{Lodi Gardens: This was the place I liked best on my (very) short visit. . . For me, photography is a lot like fishing. While some people get up early and grab their rod and reel I get up with my camera. We go out to see what we can catch. Lodi Gardens was like the world’s best fishing hole. I hope you enjoy the photos I took there as much as I enjoyed taking them. }

How many photos do you take on a trip?

With a digital camera and memory cards that come in multi-gigabyte sizes? I take thousands. As the day goes on and at the end of the day I delete tons of them and only keep the ones with promise. On a 10 day trip to India recently I ended up with 1400 photos. I deleted 2/3 of those at home and ended up with around 500 photos. Out of those, about 125 made it into a slide show that even my harshest critic liked. Out of those I have a half dozen that I really liked and might print and frame someday.
My designer travel kit:
I work as a ship pilot and have to carry two bags to every job. When I leave the house it’s usually for around 12 hours but could be a couple days. One is a kit with a personal navigation computer that is provided by the pilot association. The second bag is for my personal gear. I have found a photographic niche in documenting life on the ship channel so my personal bag is photo oriented. It’s a Lowepro Fastpack 200 camera bag that is small, but (somehow) holds:
Nikon D700 camera with a 70-200mm f/2.8 lens attached.
17-35mm f/2.8 wide angle zoom
50mm f/1.8 lens
1.7 teleconverter, remote shutter release, 2-3 lens filters, extra camera battery, extra CF memory cards
Beanbag camera support and lens cloth and lens brush
Marmot Precip raingear, tops and bottoms
Mini Maglight
Novel and a couple of unread New Yorkers
Cliff bar and a couple of Expresso Love energy gels
Toothbrush and paste; Pen and mechanical pencil; Sunglasses

When I go on a trip I just have to remember to put my iPod and assorted battery chargers in there.
{Taken in Houston’s Barbour’s Cut Terminal from another ship. Thanks to Sam Abell who told me one time that people who take pictures of the sunset itself usually miss the best shots. Look at what is being lit by the sunset. [view here for original image and better color] }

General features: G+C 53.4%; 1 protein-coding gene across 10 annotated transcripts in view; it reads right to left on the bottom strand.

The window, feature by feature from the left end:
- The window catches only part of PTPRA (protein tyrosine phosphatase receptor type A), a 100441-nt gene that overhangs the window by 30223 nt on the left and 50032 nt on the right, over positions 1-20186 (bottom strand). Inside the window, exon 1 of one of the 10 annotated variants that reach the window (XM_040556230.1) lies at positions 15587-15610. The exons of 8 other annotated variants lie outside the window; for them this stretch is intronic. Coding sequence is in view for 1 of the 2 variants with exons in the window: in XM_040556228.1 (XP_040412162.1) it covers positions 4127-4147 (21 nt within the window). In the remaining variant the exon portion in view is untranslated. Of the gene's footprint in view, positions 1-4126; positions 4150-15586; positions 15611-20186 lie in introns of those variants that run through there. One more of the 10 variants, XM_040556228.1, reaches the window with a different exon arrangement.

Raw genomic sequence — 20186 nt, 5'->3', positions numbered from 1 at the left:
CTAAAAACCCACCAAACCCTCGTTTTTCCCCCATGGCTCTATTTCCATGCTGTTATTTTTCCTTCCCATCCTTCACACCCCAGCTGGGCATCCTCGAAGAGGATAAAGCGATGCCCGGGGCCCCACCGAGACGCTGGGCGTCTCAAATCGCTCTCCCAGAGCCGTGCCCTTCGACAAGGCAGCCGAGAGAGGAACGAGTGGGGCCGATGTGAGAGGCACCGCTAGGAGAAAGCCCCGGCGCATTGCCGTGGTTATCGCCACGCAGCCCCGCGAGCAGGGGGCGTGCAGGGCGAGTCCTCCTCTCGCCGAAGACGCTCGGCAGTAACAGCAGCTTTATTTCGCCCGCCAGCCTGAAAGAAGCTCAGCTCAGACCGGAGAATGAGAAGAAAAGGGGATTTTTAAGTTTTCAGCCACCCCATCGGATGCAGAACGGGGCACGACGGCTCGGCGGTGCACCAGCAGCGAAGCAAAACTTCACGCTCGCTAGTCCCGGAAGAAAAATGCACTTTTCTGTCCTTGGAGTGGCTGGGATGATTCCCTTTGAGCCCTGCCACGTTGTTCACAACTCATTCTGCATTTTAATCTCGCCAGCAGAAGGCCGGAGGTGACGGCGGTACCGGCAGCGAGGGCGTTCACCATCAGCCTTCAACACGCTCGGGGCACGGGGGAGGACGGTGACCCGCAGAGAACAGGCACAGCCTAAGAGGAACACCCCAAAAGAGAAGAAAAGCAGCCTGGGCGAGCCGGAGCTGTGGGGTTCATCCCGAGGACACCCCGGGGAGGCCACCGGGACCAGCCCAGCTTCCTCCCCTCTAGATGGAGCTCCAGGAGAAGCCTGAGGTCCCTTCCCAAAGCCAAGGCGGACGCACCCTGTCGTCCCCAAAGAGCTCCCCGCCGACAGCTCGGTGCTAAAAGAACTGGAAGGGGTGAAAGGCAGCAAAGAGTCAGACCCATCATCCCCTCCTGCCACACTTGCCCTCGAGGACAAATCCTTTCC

What do you do after a trip? how long after a trip does this happen?
As you can guess from the above my post trip goal is to weed through the photos I’ve taken to distill it to a bearable slide show. I post photos on Flickr that I think a broad number of people might be interested in. The slide show is mostly for family so it gets more narrative content than Flickr does. It can take a couple of weeks or more of desultory late night glass of bourbon with manchego cheese effort to get it done. I do two levels of work. One for sharing with the family. Another is looking for the elusive spectacular photo that I really like. It’s like going fishing.
{Ganesh on a dashboard. The background lights are out of focus because I used a really wide opening on the lens (f/1.8) which gives a very shallow focal plane. The out of focus effect in the background is called by a Japanese word, bokeh. Some lenses are famous for great bokeh. I suspect there are several Flickr groups dedicated solely to photos that express good bokeh. Once you are aware of it you see it all the time. Movie film lenses do it too. }

OneEighteen on Flickr

Click here for ALL the past editions of Boarding Pass.


  • Wow. What an interesting and in-depth article. Thanks so much for sharing. The man obviously loves photography, and it really shows in his work.

  • How fantastic! Such a great perspective on life and travel.

    I just took a look at his flickr photos and it really makes me want to go to Houston!!


  • Louis-
    Best wishes getting into FotoFest. Your pics are certainly worthy, and show a Houston that not many Houstonians get to see. Hope to get to view your work there.
    Breathtaking travel pics too!

  • Ah, I loved this post. So chock full of amazing photographs (I laughed out lous at the caption under the photo of the Indian cloth-market). Extremely well done.

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  • Pictures are so beautisul and clear..Canadian Rockie and Fall in the Zion Narrow are the pictures i like most..its a road trip..or which transport is better to go there..The way you explain everything about these place i can see that you had blast there..i also plan trip to atleast one place you mentioned